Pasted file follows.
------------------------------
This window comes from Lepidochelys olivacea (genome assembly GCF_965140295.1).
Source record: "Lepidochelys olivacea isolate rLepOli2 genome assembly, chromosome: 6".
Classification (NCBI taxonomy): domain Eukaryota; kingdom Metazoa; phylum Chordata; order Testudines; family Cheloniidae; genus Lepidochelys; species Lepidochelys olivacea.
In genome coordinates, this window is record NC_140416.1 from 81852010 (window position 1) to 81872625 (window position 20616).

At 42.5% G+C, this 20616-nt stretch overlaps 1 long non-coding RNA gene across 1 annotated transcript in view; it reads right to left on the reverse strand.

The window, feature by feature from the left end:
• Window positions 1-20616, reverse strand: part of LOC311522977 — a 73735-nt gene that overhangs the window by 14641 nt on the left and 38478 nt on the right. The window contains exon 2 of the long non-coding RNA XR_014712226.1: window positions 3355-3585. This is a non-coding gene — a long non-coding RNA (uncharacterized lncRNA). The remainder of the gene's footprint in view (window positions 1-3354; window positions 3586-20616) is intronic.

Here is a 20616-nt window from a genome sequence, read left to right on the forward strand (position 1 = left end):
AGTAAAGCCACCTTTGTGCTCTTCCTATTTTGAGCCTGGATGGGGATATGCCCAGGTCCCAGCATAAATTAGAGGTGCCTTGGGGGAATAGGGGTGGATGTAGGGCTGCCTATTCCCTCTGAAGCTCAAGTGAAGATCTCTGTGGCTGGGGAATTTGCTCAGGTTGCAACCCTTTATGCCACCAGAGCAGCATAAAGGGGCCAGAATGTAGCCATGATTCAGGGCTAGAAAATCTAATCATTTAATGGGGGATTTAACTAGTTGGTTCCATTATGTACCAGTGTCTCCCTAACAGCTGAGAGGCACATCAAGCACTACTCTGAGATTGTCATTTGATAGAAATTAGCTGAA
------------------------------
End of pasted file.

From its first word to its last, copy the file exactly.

This window comes from Lepidochelys olivacea (genome assembly GCF_965140295.1).
Source record: "Lepidochelys olivacea isolate rLepOli2 genome assembly, chromosome: 6".
Classification (NCBI taxonomy): domain Eukaryota; kingdom Metazoa; phylum Chordata; order Testudines; family Cheloniidae; genus Lepidochelys; species Lepidochelys olivacea.
In genome coordinates, this window is record NC_140416.1 from 81852010 (window position 1) to 81872625 (window position 20616).

At 42.5% G+C, this 20616-nt stretch overlaps 1 long non-coding RNA gene across 1 annotated transcript in view; it reads right to left on the reverse strand.

The window, feature by feature from the left end:
• Window positions 1-20616, reverse strand: part of LOC311522977 — a 73735-nt gene that overhangs the window by 14641 nt on the left and 38478 nt on the right. The window contains exon 2 of the long non-coding RNA XR_014712226.1: window positions 3355-3585. This is a non-coding gene — a long non-coding RNA (uncharacterized lncRNA). The remainder of the gene's footprint in view (window positions 1-3354; window positions 3586-20616) is intronic.

Here is a 20616-nt window from a genome sequence, read left to right on the forward strand (position 1 = left end):
AGTAAAGCCACCTTTGTGCTCTTCCTATTTTGAGCCTGGATGGGGATATGCCCAGGTCCCAGCATAAATTAGAGGTGCCTTGGGGGAATAGGGGTGGATGTAGGGCTGCCTATTCCCTCTGAAGCTCAAGTGAAGATCTCTGTGGCTGGGGAATTTGCTCAGGTTGCAACCCTTTATGCCACCAGAGCAGCATAAAGGGGCCAGAATGTAGCCATGATTCAGGGCTAGAAAATCTAATCATTTAATGGGGGATTTAACTAGTTGGTTCCATTATGTACCAGTGTCTCCCTAACAGCTGAGAGGCACATCAAGCACTACTCTGAGATTGTCATTTGATAGAAATTAGCTGAA